Meanwhile, Wolters was active on other fronts. Fishing and dogs were his passion, and if some Eastern field-trialers were snippy, Midwesterners and Westerners were friendly and open. Wolters bought a camper truck, and he and Olive, the two children, Roger and Gretchen, and a pair of Labs would drive west on vacation, stopping to fish, visit kennels or attend field trials. Wolters spent hundreds of hours remodeling the camper. For instance, he built a special kennel compartment for the Labs above the right rear wall, installed extra lights, put in a shower, made fitted dish racks, rigged up a canopy for an outside patio and built an observation deck on the roof. He bought a climbing bike, which fitted on the back and when the family stopped to camp he would tootle off on the bike to fish. Should Olive need him, she only had to call on a walkie-talkie. The camper, named Lablubber's Landlubber II, is so self-sufficient that when they visit friends the Wolterses stay in the camper instead of the home. When the Wolterses visit a camper rally people line up at the door for a tour. To many persons, unfamiliar with Wolters' other sporting activities, he is reverentially referred to as "the guy with that camper." Wolters says, "The camper falls in with my idea of having things that are compact. I enjoy small things that are well designed."
Wolters stayed active in Labs until 1965. But by then he felt there was little more he could do with dogs, and some of the people were unpleasant. One day while walking down the street with a royalty check in his pocket, he saw a car he liked. It was an MGB GT, and he bought it at once. Why not race cars? He took driving lessons. But he was not long in finding that sports car racing was not for him. He didn't care for too many of the people ("somewhat flashy," he says), and then he really did not understand engines. He would have to rely on someone else to do the tinkering. Moreover, racing looked as if it might be expensive. One day while racing at Lime Rock in Connecticut, Wolters saw a youngster cartwheel a car. "It didn't bother me to see the accident," Wolters says. "The boy walked away without a scratch. But he totally wrecked his car. I realized one thing then. He had a wealthy father, I didn't and next week he'd be back in a new car. I wouldn't. I saw myself getting into something that was going to be over my head financially."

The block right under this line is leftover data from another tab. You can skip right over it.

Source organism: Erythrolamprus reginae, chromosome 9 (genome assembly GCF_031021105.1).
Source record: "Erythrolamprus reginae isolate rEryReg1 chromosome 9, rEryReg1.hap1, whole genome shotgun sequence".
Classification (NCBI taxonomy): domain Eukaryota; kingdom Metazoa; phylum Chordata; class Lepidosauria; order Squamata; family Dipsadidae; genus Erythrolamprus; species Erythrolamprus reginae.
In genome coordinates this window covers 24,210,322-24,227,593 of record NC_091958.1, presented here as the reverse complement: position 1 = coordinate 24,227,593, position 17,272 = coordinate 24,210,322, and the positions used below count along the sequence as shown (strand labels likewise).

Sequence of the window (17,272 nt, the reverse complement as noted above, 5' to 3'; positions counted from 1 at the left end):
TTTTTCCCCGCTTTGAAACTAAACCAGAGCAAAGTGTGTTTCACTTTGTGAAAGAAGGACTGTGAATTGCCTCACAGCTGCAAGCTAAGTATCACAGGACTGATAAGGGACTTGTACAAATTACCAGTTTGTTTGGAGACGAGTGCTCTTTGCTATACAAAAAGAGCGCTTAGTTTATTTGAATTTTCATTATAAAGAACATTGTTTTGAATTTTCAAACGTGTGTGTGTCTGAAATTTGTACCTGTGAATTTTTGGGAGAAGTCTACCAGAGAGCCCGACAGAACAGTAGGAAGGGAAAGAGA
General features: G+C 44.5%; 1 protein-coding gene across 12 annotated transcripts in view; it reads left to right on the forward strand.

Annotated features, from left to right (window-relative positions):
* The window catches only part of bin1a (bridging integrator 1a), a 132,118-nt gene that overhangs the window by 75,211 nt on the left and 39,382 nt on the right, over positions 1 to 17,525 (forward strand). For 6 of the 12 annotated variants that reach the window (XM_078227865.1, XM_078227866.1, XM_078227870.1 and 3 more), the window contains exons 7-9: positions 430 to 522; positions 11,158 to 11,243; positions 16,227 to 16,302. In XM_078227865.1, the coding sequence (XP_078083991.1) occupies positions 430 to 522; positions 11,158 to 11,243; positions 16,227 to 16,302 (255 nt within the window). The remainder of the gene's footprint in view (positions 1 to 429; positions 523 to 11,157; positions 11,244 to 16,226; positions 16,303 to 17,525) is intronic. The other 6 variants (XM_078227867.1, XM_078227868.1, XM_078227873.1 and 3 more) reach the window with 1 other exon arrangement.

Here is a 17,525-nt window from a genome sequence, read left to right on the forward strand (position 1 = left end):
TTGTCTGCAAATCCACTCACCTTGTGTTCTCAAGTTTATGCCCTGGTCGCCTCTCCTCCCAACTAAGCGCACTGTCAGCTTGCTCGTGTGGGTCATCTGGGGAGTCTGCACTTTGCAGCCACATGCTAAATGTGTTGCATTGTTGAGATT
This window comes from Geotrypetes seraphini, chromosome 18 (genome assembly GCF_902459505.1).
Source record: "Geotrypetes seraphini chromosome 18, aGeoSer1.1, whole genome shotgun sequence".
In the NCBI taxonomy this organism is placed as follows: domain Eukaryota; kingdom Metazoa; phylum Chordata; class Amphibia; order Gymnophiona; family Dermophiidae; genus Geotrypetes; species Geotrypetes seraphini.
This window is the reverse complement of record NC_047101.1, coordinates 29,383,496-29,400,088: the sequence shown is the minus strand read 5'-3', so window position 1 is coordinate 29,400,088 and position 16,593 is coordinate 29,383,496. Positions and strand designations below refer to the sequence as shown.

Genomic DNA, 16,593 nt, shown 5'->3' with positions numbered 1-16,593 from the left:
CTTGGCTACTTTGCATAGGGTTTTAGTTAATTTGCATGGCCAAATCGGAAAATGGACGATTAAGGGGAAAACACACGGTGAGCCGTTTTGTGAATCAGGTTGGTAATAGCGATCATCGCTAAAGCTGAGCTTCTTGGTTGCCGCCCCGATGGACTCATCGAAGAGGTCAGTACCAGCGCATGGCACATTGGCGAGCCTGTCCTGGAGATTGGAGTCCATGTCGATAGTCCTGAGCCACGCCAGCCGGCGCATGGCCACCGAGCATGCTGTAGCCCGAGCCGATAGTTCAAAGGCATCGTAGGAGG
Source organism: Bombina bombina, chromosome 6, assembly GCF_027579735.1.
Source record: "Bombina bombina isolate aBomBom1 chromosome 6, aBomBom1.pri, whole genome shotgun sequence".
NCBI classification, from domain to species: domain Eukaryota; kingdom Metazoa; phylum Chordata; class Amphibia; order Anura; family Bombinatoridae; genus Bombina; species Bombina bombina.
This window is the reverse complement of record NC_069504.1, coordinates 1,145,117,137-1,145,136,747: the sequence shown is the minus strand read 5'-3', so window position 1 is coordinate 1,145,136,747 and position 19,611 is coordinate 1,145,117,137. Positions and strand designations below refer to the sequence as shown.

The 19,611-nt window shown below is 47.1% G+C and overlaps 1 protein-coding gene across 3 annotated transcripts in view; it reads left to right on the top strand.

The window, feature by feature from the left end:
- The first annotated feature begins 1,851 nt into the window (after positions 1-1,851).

A year and a half ago a friend, Phil Gilbert, president of Rolls-Royce Inc. in America, suggested that Wolters try soaring. Wolters went aloft with another friend, Arthur Hurst, and he was enthralled. Soaring was convenient at the Wurtsboro, N.Y. airport, only an hour's drive from home. "It cost me $450 for lessons to get my license," he says. "And after you get your license you can rent, and the cost will come to about what it costs you to ski." In his first year of soaring Wolters set a personal goal of 100 hours in the air. "I made it," he says. "I held my wheel off from landing until the sweephand came around to the minute, and then I touched down. That's a lot of flying for a sailplane, especially since my early flights were only 20 minutes long. But I find this to be one of the most challenging sports I ever set my mind to."